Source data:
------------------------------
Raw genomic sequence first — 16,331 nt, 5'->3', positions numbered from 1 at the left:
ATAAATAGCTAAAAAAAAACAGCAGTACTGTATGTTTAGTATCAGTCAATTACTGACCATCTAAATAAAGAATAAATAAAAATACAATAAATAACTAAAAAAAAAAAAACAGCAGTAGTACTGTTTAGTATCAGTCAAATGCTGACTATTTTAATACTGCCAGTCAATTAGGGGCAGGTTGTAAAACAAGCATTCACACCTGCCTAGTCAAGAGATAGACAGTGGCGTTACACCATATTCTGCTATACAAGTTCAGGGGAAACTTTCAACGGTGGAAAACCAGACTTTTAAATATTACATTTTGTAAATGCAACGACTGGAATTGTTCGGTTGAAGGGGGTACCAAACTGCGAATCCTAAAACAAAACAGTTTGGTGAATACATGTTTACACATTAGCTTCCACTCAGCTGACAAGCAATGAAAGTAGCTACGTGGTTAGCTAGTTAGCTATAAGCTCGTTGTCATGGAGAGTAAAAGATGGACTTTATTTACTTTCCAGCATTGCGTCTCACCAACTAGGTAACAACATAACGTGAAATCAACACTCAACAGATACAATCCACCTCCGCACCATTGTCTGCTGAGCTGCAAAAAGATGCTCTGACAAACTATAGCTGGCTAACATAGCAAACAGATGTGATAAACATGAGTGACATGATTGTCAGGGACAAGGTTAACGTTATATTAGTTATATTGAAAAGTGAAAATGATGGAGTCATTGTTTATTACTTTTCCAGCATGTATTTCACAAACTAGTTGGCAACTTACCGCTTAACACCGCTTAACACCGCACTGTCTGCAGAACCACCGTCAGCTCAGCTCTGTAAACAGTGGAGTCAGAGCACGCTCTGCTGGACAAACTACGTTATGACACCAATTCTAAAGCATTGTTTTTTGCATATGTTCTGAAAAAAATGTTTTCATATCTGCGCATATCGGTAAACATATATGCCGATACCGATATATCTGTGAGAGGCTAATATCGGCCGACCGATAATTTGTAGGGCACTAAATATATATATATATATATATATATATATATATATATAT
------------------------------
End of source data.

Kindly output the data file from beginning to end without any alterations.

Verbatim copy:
Raw genomic sequence first — 16,331 nt, 5'->3', positions numbered from 1 at the left:
ATAAATAGCTAAAAAAAAACAGCAGTACTGTATGTTTAGTATCAGTCAATTACTGACCATCTAAATAAAGAATAAATAAAAATACAATAAATAACTAAAAAAAAAAAAACAGCAGTAGTACTGTTTAGTATCAGTCAAATGCTGACTATTTTAATACTGCCAGTCAATTAGGGGCAGGTTGTAAAACAAGCATTCACACCTGCCTAGTCAAGAGATAGACAGTGGCGTTACACCATATTCTGCTATACAAGTTCAGGGGAAACTTTCAACGGTGGAAAACCAGACTTTTAAATATTACATTTTGTAAATGCAACGACTGGAATTGTTCGGTTGAAGGGGGTACCAAACTGCGAATCCTAAAACAAAACAGTTTGGTGAATACATGTTTACACATTAGCTTCCACTCAGCTGACAAGCAATGAAAGTAGCTACGTGGTTAGCTAGTTAGCTATAAGCTCGTTGTCATGGAGAGTAAAAGATGGACTTTATTTACTTTCCAGCATTGCGTCTCACCAACTAGGTAACAACATAACGTGAAATCAACACTCAACAGATACAATCCACCTCCGCACCATTGTCTGCTGAGCTGCAAAAAGATGCTCTGACAAACTATAGCTGGCTAACATAGCAAACAGATGTGATAAACATGAGTGACATGATTGTCAGGGACAAGGTTAACGTTATATTAGTTATATTGAAAAGTGAAAATGATGGAGTCATTGTTTATTACTTTTCCAGCATGTATTTCACAAACTAGTTGGCAACTTACCGCTTAACACCGCTTAACACCGCACTGTCTGCAGAACCACCGTCAGCTCAGCTCTGTAAACAGTGGAGTCAGAGCACGCTCTGCTGGACAAACTACGTTATGACACCAATTCTAAAGCATTGTTTTTTGCATATGTTCTGAAAAAAATGTTTTCATATCTGCGCATATCGGTAAACATATATGCCGATACCGATATATCTGTGAGAGGCTAATATCGGCCGACCGATAATTTGTAGGGCACTAAATATATATATATATATATATATATATATATATATATAT